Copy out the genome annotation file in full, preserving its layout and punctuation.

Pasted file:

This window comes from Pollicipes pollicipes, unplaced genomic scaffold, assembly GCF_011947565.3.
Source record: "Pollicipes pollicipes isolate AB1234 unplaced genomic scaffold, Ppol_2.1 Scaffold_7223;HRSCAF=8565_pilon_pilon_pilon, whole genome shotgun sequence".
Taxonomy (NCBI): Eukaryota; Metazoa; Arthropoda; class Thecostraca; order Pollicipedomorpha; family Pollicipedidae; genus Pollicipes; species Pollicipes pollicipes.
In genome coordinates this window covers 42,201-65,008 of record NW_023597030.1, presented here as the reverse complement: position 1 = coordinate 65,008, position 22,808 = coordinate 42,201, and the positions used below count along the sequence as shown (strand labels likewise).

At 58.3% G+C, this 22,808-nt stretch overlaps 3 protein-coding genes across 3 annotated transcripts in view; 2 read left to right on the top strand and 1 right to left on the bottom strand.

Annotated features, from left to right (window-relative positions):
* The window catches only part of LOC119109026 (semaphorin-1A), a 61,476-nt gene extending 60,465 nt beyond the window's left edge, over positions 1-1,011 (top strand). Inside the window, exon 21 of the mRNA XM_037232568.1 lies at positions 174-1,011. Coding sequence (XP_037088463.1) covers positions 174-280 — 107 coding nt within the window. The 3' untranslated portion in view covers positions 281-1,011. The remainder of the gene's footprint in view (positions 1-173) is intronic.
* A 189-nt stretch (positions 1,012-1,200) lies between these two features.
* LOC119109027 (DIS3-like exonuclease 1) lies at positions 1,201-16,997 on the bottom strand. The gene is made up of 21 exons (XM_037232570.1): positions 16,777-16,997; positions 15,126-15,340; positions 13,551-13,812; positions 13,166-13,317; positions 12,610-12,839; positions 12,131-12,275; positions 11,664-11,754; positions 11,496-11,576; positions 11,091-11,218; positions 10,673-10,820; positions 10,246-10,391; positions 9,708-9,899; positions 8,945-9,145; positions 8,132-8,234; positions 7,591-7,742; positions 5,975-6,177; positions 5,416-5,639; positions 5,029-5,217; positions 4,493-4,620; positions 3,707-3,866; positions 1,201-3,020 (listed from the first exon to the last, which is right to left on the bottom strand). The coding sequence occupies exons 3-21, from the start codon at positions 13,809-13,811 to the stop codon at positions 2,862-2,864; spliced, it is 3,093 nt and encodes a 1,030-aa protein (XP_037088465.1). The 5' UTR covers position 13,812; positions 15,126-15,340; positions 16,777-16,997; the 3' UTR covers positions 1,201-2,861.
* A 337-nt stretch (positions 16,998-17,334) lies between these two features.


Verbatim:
This window comes from Pollicipes pollicipes, unplaced genomic scaffold, assembly GCF_011947565.3.
Source record: "Pollicipes pollicipes isolate AB1234 unplaced genomic scaffold, Ppol_2.1 Scaffold_7223;HRSCAF=8565_pilon_pilon_pilon, whole genome shotgun sequence".
Taxonomy (NCBI): Eukaryota; Metazoa; Arthropoda; class Thecostraca; order Pollicipedomorpha; family Pollicipedidae; genus Pollicipes; species Pollicipes pollicipes.
In genome coordinates this window covers 42,201-65,008 of record NW_023597030.1, presented here as the reverse complement: position 1 = coordinate 65,008, position 22,808 = coordinate 42,201, and the positions used below count along the sequence as shown (strand labels likewise).

At 58.3% G+C, this 22,808-nt stretch overlaps 3 protein-coding genes across 3 annotated transcripts in view; 2 read left to right on the top strand and 1 right to left on the bottom strand.

Annotated features, from left to right (window-relative positions):
* The window catches only part of LOC119109026 (semaphorin-1A), a 61,476-nt gene extending 60,465 nt beyond the window's left edge, over positions 1-1,011 (top strand). Inside the window, exon 21 of the mRNA XM_037232568.1 lies at positions 174-1,011. Coding sequence (XP_037088463.1) covers positions 174-280 — 107 coding nt within the window. The 3' untranslated portion in view covers positions 281-1,011. The remainder of the gene's footprint in view (positions 1-173) is intronic.
* A 189-nt stretch (positions 1,012-1,200) lies between these two features.
* LOC119109027 (DIS3-like exonuclease 1) lies at positions 1,201-16,997 on the bottom strand. The gene is made up of 21 exons (XM_037232570.1): positions 16,777-16,997; positions 15,126-15,340; positions 13,551-13,812; positions 13,166-13,317; positions 12,610-12,839; positions 12,131-12,275; positions 11,664-11,754; positions 11,496-11,576; positions 11,091-11,218; positions 10,673-10,820; positions 10,246-10,391; positions 9,708-9,899; positions 8,945-9,145; positions 8,132-8,234; positions 7,591-7,742; positions 5,975-6,177; positions 5,416-5,639; positions 5,029-5,217; positions 4,493-4,620; positions 3,707-3,866; positions 1,201-3,020 (listed from the first exon to the last, which is right to left on the bottom strand). The coding sequence occupies exons 3-21, from the start codon at positions 13,809-13,811 to the stop codon at positions 2,862-2,864; spliced, it is 3,093 nt and encodes a 1,030-aa protein (XP_037088465.1). The 5' UTR covers position 13,812; positions 15,126-15,340; positions 16,777-16,997; the 3' UTR covers positions 1,201-2,861.
* A 337-nt stretch (positions 16,998-17,334) lies between these two features.